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Topics in Chinese linguistics


Admission requirements



Whereas language training in the fall semester is concerned with broad and practical language acquisition, this course is topically defined, and provides thematic and disciplinary angles for the study of Chinese linguistics.

Students make a close reading of a coherent series of Chinese-language materials in the instructors’ fields of expertise, thus combining advanced language training with the chance to develop awareness of disciplinary thinking, and concomitant types of textual analysis and interpretation.

This course involves two contact hours per week, conducted in English, and requiring at least four hours of preparation per contact hour, not counting preparation for tests and other assessment activities such as individual presentations.

Note: students with a clear disciplinary orientation may, in consultation with their thesis supervisor and examcommission, substitute — pure — disciplinary training (10 ECTS) for the topical readings in Chinese elsewhere in the Faculty of Arts or in other Faculties, such as the Faculty of Social & Behavioral Sciences and the Faculty of Law; or even at another university.

Course objectives

To further increase the students’ abilities in:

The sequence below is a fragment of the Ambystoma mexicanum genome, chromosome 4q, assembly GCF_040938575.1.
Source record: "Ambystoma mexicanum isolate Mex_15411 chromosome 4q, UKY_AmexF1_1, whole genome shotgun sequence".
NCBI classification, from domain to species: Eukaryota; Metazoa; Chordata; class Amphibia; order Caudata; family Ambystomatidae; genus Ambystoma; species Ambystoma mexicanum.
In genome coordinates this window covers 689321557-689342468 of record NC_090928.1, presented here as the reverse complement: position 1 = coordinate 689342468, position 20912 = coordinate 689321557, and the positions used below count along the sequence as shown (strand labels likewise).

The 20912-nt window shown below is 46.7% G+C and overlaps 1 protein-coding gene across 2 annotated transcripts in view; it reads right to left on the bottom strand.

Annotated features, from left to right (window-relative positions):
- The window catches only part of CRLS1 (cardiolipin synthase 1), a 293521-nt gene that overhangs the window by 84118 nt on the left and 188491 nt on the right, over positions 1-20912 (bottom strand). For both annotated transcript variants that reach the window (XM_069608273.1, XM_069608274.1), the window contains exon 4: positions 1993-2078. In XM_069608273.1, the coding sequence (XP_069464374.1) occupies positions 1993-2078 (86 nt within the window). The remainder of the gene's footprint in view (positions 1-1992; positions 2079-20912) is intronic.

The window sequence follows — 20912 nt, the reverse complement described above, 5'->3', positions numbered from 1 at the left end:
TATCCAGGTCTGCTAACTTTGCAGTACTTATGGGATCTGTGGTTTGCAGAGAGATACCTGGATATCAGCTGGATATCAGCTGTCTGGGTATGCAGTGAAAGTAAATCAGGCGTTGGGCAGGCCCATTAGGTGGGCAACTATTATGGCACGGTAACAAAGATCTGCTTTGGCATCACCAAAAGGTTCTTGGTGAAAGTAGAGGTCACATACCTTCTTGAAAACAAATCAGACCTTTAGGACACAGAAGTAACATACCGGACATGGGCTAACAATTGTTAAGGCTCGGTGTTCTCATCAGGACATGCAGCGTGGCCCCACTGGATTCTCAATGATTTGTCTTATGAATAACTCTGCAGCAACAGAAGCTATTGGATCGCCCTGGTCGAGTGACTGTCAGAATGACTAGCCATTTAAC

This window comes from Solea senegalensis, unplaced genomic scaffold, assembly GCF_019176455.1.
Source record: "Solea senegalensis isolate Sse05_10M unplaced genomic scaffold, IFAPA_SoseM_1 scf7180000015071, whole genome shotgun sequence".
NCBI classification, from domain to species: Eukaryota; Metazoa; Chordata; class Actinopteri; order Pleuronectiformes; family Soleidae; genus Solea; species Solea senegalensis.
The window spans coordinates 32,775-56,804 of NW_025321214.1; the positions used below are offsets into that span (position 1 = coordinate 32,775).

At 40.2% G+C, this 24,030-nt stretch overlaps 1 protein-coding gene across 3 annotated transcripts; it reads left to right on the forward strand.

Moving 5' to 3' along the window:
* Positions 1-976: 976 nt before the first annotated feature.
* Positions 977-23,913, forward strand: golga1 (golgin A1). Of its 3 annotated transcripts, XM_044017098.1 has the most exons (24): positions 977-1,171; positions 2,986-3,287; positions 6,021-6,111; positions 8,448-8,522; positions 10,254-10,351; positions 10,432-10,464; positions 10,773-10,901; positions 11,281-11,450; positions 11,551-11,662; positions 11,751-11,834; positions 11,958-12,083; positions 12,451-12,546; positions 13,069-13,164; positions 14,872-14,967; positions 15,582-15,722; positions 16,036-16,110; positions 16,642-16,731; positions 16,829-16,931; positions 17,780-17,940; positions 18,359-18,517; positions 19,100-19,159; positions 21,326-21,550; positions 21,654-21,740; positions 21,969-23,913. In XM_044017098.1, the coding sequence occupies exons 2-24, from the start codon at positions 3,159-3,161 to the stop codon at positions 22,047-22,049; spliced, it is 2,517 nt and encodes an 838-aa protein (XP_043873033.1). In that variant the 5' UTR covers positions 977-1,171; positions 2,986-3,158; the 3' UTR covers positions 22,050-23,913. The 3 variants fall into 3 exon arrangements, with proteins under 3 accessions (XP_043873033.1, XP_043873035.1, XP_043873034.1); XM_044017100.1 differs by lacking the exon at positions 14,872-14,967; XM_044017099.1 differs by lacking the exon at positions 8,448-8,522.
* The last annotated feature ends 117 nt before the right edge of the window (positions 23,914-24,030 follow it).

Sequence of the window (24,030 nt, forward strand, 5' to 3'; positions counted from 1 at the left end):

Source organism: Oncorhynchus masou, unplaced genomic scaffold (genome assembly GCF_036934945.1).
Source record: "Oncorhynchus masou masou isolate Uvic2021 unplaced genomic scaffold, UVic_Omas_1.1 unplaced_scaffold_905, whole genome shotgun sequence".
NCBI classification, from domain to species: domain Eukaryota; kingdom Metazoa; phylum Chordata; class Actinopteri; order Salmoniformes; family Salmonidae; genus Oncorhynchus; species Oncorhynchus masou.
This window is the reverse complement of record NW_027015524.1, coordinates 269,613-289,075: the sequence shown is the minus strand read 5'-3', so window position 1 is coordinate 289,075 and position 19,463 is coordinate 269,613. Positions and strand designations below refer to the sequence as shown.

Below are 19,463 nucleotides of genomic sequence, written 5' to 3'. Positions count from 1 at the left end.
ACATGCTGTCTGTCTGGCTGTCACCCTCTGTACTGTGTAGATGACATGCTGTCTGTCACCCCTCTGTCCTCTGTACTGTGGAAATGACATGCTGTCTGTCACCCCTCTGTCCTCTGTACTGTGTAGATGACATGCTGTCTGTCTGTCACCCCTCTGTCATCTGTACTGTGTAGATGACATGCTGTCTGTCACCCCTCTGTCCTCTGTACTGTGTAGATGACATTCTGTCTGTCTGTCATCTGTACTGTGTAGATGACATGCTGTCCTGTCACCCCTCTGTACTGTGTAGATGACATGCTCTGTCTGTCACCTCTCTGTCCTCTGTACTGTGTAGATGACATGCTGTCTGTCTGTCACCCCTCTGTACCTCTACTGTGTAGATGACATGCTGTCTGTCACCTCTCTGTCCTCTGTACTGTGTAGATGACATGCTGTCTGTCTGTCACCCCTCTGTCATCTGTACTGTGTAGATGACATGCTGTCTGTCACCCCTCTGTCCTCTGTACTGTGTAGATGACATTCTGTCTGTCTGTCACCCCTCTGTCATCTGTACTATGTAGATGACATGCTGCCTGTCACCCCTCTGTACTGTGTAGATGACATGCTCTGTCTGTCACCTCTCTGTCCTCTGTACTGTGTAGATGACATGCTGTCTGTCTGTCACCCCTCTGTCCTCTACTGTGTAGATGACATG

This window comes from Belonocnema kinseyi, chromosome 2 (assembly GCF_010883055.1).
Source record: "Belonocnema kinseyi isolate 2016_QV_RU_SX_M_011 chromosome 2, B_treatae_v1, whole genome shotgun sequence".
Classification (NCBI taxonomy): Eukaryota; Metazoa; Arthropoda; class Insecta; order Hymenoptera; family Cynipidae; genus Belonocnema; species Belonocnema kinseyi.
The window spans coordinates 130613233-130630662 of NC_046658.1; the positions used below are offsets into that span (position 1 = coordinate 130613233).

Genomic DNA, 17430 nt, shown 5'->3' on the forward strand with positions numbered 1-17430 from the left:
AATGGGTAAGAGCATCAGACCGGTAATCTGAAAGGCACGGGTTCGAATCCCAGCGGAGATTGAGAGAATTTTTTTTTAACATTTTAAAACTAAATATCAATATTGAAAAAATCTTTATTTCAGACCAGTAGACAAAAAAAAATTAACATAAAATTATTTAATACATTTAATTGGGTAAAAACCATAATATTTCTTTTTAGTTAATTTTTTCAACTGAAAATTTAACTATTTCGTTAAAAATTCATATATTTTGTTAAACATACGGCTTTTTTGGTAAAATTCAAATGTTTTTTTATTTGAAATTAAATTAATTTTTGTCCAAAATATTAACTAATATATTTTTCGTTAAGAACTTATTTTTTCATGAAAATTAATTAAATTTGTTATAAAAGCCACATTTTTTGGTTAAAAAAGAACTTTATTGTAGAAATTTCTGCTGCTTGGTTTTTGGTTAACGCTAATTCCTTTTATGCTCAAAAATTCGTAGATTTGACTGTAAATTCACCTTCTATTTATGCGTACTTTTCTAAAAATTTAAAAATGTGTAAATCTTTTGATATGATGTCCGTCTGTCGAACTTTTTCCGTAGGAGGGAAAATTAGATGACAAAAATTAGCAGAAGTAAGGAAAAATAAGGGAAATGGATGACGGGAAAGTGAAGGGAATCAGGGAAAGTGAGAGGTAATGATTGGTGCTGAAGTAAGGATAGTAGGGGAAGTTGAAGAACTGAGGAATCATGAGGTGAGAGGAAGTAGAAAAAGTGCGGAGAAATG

reading Chinese scholarly texts on linguistics, script, and language education, printed both in simplified and in traditional characters;
expanding the relevant technical vocabulary;
analyzing complex academic arguments;
comparing different scholarly positions on the same issue;
presenting oral and written summaries in English of (parts of) the texts;
actively participating in group discussions in English;
gradually building up reading speed.


Second semester; please see the timetable on the departmental website for time and location.

Mode of instruction

Reading course, seminar.

Assessment method

Written assignments, including summaries in English (60%)
Oral presentations (40%)

Reading list

Texts reflecting the broad spectrum of Chinese and general linguistics, including phonology, syntax, morphology, lexicology, lexicography, grammatology, etymology, dialect geography, sociolinguistics, the history of linguistics in and outside China, and language education. A comprehensive list will be provided at the beginning of the term.


Enroll on time for this course via uSis

Contact information

website wiedenhof